Public Relations Spammers: You’re Doing It Wrong

I probably wouldn’t have noticed it in my inbox if I hadn’t read something about it from a friend and fellow blogger on Facebook. But I saw the first line as a preview in my Gmail, and I had to click on it because I knew the same message had been sent to a number of my friends. Let me just share with you the first paragraph:

Hello Christina, it was a pleasure meeting you recently at the networking event. It’s always great to get out to meet new people, exchange ideas and refer business among peers.  I’m sure you’re wading through your pile of business cards not sure who does what, so here is a recap of how we might able to help you.

Warm regards,
Paul *****

Of course, Paul ***** goes on to tell me about his agency’s book and newsletter, with a pitch to hire them to do PR for me.

someecards.com - Why yes, I got your spam. Of course I'd love to pay you to spam my potential customers and ruin my reputation for me!

In and of itself, it’s not unlike hundreds of other spammy press releases I receive and delete without opening. But this one made a fatal flaw in the opening. With a subject line that reads “Pleasure Meeting You the Other Day” and a first sentence referring to a vague “networking event” we supposedly met at, this pitch is based on a lie. I suppose there are many people who attend enough networking events to not remember everyone they met recently, but I haven’t been to such an event in months.

Did I mention that the email author is listed as “Alyson” despite this being signed by Paul? Since Alyson ***** is referred to as a “PR maven” in the pitch that follows, I would assume that they’re married, but they should realize how it looks when paul at insertagencynamehere dot com shows up as Alyson in the email headers.

So, Paul, you should revise your tactic. Change your subject line and remove any reference to having met the undisclosed recipients of your email blast. Spamming people is bad enough without lying to them on top of it. And you think you’re so good at public relations? What a joke.

When you do an email blast, especially when you’re targeting potential business to business clients, you don’t want to insult the intelligence of your recipients by lying to them. Especially when it is so easy to prove that it’s a lie. Lying in such a manner makes you no better than ED drug spammers.

And if your business is PR, email outreach is clearly part of the services you are pitching to potential clients. If you screw that up, why would anyone pay you to screw it up for them? This reflects badly on your image, and reputation is pretty much what PR exists for. You’re doing it wrong.

Update: I was just going through my spam folder, and I found an apology from Alyson in there:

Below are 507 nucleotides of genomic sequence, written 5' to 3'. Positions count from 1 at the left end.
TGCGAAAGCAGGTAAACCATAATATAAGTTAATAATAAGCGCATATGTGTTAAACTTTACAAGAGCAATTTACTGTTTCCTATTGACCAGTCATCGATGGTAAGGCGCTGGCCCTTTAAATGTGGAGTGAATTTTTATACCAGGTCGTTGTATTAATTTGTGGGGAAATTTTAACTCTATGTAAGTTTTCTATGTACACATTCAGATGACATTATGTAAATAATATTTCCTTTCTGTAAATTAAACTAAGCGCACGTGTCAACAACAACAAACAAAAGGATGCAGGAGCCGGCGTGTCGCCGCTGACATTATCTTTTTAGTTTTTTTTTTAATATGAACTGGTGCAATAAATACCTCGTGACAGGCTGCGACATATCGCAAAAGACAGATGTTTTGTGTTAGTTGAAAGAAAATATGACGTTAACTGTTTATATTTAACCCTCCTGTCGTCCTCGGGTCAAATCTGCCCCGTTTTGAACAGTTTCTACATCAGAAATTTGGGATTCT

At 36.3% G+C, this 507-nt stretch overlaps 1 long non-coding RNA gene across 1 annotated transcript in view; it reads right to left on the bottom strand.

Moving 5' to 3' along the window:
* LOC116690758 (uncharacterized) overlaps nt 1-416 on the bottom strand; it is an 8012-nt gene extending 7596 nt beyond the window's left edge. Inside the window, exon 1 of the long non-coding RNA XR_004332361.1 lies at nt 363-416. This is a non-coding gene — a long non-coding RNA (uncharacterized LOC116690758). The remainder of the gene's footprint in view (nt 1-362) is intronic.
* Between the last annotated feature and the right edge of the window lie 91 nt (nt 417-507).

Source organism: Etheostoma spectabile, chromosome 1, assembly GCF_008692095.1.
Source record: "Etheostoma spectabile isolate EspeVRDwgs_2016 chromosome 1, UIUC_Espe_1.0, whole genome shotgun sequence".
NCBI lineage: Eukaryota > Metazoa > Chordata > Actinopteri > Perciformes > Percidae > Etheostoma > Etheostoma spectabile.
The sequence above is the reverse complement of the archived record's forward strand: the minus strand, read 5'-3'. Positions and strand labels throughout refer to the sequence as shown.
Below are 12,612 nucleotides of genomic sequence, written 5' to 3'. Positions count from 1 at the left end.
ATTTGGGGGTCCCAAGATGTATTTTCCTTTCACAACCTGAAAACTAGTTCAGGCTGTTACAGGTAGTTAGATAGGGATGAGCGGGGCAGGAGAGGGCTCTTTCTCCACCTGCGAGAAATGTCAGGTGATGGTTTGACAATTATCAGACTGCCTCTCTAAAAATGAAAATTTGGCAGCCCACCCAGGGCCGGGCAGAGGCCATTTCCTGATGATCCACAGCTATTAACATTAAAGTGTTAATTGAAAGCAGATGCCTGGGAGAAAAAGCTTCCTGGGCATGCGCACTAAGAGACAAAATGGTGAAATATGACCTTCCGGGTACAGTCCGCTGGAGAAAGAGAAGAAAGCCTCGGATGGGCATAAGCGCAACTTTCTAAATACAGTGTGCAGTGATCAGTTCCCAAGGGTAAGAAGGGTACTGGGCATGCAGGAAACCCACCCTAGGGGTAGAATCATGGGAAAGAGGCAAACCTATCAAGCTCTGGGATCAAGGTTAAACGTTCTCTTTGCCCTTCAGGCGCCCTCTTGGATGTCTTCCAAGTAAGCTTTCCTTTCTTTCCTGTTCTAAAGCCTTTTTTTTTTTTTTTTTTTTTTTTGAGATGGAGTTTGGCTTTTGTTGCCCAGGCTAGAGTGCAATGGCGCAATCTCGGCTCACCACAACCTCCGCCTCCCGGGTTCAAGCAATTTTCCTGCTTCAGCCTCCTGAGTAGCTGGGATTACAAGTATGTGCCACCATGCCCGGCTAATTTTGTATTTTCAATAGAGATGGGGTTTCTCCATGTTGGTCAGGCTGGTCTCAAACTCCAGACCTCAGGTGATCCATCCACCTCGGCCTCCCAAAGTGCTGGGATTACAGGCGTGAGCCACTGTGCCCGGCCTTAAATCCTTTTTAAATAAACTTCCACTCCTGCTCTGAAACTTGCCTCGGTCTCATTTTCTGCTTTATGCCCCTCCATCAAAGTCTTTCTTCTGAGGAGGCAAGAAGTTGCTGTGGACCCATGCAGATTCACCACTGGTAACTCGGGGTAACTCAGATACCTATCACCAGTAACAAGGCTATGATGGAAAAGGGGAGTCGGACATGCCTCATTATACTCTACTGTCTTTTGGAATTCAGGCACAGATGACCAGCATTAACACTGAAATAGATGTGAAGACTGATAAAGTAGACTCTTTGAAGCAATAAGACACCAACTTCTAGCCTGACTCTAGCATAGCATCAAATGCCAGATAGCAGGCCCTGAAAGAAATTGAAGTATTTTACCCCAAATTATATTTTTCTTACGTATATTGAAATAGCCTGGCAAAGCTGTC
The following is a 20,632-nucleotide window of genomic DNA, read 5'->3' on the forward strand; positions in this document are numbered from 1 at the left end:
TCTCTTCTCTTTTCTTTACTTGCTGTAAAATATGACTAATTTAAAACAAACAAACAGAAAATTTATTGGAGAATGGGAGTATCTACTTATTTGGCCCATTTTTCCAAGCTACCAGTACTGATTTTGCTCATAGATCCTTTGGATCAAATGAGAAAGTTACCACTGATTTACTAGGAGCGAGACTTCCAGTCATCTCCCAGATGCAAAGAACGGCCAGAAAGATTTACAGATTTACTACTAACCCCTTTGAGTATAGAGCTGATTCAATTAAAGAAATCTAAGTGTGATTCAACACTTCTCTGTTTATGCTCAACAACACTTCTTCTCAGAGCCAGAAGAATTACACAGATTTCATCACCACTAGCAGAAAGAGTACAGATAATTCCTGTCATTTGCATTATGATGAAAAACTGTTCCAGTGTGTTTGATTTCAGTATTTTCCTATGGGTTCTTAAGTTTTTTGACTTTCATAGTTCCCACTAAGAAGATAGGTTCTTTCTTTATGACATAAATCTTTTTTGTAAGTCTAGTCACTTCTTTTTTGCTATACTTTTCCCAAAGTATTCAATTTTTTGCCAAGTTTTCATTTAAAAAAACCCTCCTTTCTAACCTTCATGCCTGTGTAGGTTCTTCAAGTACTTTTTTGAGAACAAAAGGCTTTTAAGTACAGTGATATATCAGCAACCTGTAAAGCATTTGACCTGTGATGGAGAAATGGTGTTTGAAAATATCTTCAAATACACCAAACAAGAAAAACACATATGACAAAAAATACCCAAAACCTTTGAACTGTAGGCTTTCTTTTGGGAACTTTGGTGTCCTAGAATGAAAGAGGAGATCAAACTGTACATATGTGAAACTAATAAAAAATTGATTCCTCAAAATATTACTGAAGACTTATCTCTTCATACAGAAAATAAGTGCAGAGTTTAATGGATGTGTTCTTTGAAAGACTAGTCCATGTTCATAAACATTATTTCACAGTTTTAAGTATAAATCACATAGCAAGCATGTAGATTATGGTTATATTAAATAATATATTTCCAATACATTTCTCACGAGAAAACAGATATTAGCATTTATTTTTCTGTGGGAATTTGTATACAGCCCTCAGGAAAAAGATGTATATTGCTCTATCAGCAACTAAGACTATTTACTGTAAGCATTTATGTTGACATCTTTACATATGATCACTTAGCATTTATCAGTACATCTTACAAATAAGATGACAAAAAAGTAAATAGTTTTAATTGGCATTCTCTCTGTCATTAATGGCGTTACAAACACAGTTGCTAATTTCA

Hello:

It’s late Sunday night and I just got home to an InBox full of upset people who are wondering why they got an email titled “Pleasure Meeting You This Week” which came from my email and was signed from Paul *****.

Paul sent an email earlier this evening that was intended for 20 people he did indeed meet. It should have come from his email and to his small group, but he made a mistake in our email system and it went to my entire database, instead of the few intended.

I am so very sorry; Please accept my personal apology.

Sincerely,

Alyson *****

So she fessed up to the mistake, but that doesn’t change the effect of what happened. That message was in my spam box. I wouldn’t have even noticed it if I hadn’t been cleaning it out on a regular basis to make sure important messages aren’t getting filtered improperly. The fact remains that an untold number of people received the same message as I did and were upset about the false premise that we’d met when we hadn’t. This is a PR nightmare for a PR agency.

The new moral of the story is to check, double check, and triple check before sending an email blast. Know how to use your email software. You’re one wrong click away from ruining your reputation.

This post originally appeared on ChristinaGleason.com in 2012.

Christina Gleason (953 Posts)

That’s me: Christina Gleason. I’m a professional copywriter, editor, and blogger. My company is called Phenomenal Content. (Hire me!) I’m a relatively high-functioning Aspie who also lives with Chronic Fatigue Syndrome (CFS), depression, anxiety, and chronic pain. I am not ashamed to admit that I am in the care of a psychiatrist, who assures me that people in therapy are often better adjusted than “normal” people who are not, because at least we know what our issues are and are working on them. I’m a geek for grammar, fantasy, and select types of gaming, including World of Warcraft and Plants vs Zombies 2. I hate vegetables. I have an intense phone phobia, so I’ll happily conduct business over email or IM instead. I have started writing no fewer than five novels, and I hope to finish one of them...eventually.


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